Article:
Also along this line, Martin Nardini, sales manager of the HOMelements product line for Bluworld, spotlighted the company’s Gardenfall series of water features. This collection has “18 frame and glass combinations to fit any decor. It can be used indoors and outdoors, and it’s engineered to be splash-free.”
Color, while increasingly important, is not the only trend in outdoor-product design. Trifu Boronka, president of Designer Wicker & Rattan, has observed increased consumer interest in “more realistic woven materials. Also, natural materials are becoming popular again for porch wicker and indoor wicker, not just outdoor synthetics.” Boronka cited the company’s Chesapeake Outdoor collection, which has been its best-selling group for several years. “I think its traditional yet updated styling, as well as the very high quality of the materials and manufacture of this item, make it easy to sell,” he said.
In tableware and drinkware, “fun” remains an important trend. Kim Livengood, marketing manager for Tervis, said the company’s goal for its 2011 product introductions is to make outdoor beverages “tons of fun. We are releasing a brand-new style called the Wavy. It is a 10-ounce tumbler with a wavy outer, making it easy to hold and fun for kids.” Also new is a handle for the Tervis 24-ounce tumbler and a shaker top for the 16-ounce tumbler.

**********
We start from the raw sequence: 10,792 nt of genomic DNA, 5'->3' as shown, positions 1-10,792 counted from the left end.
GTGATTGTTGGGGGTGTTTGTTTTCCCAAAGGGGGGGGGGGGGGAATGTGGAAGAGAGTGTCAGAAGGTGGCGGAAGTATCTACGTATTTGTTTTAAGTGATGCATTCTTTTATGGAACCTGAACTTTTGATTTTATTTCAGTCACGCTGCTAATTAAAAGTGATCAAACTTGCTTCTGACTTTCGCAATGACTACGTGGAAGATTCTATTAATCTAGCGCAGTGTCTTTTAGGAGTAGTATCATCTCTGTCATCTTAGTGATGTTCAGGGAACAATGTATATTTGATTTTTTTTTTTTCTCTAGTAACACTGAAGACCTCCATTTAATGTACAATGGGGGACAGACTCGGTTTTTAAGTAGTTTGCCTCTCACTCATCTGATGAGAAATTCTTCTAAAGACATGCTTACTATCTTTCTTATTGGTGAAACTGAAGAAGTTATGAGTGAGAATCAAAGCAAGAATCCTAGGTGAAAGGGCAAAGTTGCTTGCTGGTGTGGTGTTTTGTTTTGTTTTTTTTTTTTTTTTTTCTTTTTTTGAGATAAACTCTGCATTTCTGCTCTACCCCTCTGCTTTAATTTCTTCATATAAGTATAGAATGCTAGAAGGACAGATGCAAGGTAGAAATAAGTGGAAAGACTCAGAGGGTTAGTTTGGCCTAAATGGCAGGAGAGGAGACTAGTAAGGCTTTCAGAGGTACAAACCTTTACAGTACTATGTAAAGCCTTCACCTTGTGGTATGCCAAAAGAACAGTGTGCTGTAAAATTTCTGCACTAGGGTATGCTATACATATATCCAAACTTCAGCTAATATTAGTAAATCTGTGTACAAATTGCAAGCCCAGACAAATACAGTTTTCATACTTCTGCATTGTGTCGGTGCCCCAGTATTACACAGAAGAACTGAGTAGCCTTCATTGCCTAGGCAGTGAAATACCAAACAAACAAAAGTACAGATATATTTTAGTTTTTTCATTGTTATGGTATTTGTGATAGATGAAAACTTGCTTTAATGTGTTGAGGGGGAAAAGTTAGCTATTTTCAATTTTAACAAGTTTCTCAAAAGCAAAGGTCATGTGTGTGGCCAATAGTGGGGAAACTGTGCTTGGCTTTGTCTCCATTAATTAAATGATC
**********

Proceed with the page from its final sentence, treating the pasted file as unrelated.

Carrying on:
More Stores for Outdoors
Perhaps because of the growing demand for outdoor decor, the retail universe for this merchandise is expanding. As Loloi explained, the traditional channels of outdoor specialty stores and furniture stores remain important. Other marketers noted that new channels are emerging as viable sellers of these products.
Commercial venues are one example. Bluworld’s Nardini said, “We have been able to use outside rep groups to position our products throughout many ‘genres’ including health care and small office lobby displays.”
What is particularly promising, however, is that the traditional channels of distribution continue to expand their outdoor assortments. “For the past two or so years, we have seen significant inroads and growth with the traditional furniture retailer,” said Bob Gaylord, president of Agio. “It’s a natural progression and a category that the traditional furniture retailers are thriving at.”
Gaylord noted that for furniture stores, outdoor products are “a counterseasonal category. Typically, business is slower with most traditional furniture retailers during the summer months. The outdoor casual furniture category gives these retailers increased traffic counts, sales and profits.”